New Delhi, January 23-As a practicing paediatrician, I am often confronted with worried parents of children under 5 years of age, and specially newborns who come with their child complaining of cough and cold.
Indeed, it is a troublesome issue, and can potentially lead to full fledged pneumonia, or severe respiratory distress in a child if not cared for at the right time.
But, the lurking question in every parent’s mind is when to begin worrying in earnest, to what extent can these issues be managed at home, what are the harbingers of trouble, and should we rush to the emergency at 2 am in the night on a biting cold night.
It is my modest attempt in this article to tell parents about this very common problem.
Firstly, I will begin with newborns. A sneezing newborn is a novel parent’s worry. Is it a cold? Do newborns have colds? The answer to this is do not worry.
Most newborns will sneeze due to a blocked nose. Blocked nose can occur due to a variety of reasons, and does not necessarily mean your newborn has a cold. Also , most newborns will stop feeding vigorously, and refuse to be placated by feeds when they have any serious underlying illness.
Make sure to watch for these two important behavioural changes in your newborn, before getting worried. The newborn must be kept away from any relative who is suffering from cough/ cold, and babies must always be handled with clean hands.
For infants, and all children less than 5 years of age, always look at the chest. A mother’s observation is the best since she spends the most intimate time with her child.
If ever you feel, your child’s chest is moving very fast ( >60/min for newborns, >50/min for infants, >40/min for kids between 1-5 years of age), or your child is breathing laboriously ( this is manifested as retractions in the chest, or depressions just beneath the rib cage with each inspiration), make sure you rush to the emergency.
While the child is being taken to the hospital, please make sure your child is comfortable, their neck is slightly extended, the space is not crowded with well wishers, and they should not be forced to have any food or drink until your doctor has deemed it safe to do so. Feeding a child with respiratory difficulty can lead to aspiration, and is one of the most common mistakes made by parents.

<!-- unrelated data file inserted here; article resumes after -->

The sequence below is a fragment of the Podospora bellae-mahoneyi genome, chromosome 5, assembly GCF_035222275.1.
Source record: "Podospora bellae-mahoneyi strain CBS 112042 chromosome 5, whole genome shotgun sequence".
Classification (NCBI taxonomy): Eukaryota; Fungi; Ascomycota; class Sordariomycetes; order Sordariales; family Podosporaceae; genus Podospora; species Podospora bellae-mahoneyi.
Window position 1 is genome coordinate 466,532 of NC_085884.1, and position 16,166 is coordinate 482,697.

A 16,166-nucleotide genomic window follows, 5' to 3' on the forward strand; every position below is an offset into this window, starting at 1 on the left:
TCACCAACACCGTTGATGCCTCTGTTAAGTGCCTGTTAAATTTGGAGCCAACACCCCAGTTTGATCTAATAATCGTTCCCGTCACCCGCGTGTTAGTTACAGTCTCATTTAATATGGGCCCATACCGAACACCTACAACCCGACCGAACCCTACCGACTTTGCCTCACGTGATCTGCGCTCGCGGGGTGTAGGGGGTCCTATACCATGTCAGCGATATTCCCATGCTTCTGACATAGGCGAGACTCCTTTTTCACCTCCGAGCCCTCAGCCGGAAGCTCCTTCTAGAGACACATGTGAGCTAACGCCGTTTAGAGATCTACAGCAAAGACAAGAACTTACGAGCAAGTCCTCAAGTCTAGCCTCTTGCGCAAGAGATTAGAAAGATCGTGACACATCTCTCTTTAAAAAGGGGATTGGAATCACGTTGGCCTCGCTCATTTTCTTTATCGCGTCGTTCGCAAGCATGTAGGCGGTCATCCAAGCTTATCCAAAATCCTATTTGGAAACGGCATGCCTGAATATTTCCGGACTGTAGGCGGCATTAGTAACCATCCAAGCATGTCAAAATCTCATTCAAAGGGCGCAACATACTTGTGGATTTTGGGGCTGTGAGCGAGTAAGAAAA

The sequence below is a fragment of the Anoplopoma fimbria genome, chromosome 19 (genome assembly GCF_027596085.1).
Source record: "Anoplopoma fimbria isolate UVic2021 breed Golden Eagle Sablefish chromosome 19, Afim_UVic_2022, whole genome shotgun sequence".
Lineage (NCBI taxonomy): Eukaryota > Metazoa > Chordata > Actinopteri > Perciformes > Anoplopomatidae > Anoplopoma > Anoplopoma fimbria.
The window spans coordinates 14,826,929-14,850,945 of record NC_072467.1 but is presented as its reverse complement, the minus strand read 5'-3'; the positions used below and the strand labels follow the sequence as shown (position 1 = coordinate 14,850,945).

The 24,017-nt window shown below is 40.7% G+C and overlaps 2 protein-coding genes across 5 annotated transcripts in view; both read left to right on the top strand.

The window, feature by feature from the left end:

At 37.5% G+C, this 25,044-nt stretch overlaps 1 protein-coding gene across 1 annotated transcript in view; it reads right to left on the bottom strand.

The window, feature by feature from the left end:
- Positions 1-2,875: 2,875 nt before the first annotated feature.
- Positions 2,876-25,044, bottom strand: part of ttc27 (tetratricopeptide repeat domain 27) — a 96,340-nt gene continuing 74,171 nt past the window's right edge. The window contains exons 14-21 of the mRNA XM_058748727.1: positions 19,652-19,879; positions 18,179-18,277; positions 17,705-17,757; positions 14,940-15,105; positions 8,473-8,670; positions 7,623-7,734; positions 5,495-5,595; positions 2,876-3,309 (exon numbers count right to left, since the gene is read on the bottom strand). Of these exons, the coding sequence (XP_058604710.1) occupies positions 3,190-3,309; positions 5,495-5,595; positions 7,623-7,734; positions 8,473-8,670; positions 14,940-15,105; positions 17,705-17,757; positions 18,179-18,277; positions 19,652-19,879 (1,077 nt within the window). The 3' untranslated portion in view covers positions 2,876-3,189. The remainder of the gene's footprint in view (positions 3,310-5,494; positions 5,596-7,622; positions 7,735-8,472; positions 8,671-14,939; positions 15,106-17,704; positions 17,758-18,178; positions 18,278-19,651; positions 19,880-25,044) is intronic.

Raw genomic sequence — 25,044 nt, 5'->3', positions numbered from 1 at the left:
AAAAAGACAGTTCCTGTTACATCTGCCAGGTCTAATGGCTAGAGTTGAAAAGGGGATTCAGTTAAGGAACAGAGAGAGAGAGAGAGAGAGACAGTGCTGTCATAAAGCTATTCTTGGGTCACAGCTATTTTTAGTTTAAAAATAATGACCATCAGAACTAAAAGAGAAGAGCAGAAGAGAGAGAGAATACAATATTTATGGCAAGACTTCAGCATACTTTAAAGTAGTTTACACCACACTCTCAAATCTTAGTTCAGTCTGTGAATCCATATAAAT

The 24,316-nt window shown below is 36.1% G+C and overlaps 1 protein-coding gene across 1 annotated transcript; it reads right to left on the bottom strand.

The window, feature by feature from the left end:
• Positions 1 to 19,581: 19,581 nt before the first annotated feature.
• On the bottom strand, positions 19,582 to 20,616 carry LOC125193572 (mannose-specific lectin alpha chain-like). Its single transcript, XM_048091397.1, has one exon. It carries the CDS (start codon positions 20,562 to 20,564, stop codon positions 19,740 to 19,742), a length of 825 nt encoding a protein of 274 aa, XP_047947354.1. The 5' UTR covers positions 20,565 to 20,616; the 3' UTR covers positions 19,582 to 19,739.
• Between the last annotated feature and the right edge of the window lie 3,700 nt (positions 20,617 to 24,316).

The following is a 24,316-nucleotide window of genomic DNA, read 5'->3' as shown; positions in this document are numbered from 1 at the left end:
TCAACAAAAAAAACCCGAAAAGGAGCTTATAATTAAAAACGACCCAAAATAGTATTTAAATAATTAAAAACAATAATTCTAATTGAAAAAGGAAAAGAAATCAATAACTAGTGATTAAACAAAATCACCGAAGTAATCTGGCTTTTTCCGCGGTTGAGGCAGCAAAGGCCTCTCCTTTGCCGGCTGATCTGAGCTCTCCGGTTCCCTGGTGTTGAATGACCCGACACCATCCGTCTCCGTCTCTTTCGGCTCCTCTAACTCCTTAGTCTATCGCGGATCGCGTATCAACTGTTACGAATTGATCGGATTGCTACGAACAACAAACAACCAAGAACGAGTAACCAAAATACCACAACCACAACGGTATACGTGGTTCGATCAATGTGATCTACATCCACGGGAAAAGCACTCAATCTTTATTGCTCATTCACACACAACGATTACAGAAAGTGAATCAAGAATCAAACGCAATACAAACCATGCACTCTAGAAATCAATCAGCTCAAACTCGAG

If your child vomits after a bout of cough, make sure to turn them on their left side in a child who is lying down. This will prevent the vomitus from accidently trickling down to their airways, and causing aspiration. Watery nasal discharge is most probably a sign of viral infection.
A thick yellowish nasal discharge means a bacterial infection in most cases, and your child will require an antibiotic. However, this can be managed in an OPD. Any child with a cough lasting for more than 2 weeks, however infrequent, must be taken to a doctor in an OPD.
Lastly, this article is meant for parents, and caregivers to young children, who are unaware of the extent of worry that is justified, and are confused as to when they should seek emergency medical help.
After working for years in the Pediatrics department, I have seen countless confused parents, some rushing to the emergency groggy from sleep and worried only to be told their child did not qualify for emergency help. I have seen them leave just as confused and worried. I hope this article helps and guides those parents.
(The writer is Senior Resident, Ruban Hospital For Women And Children, Patna)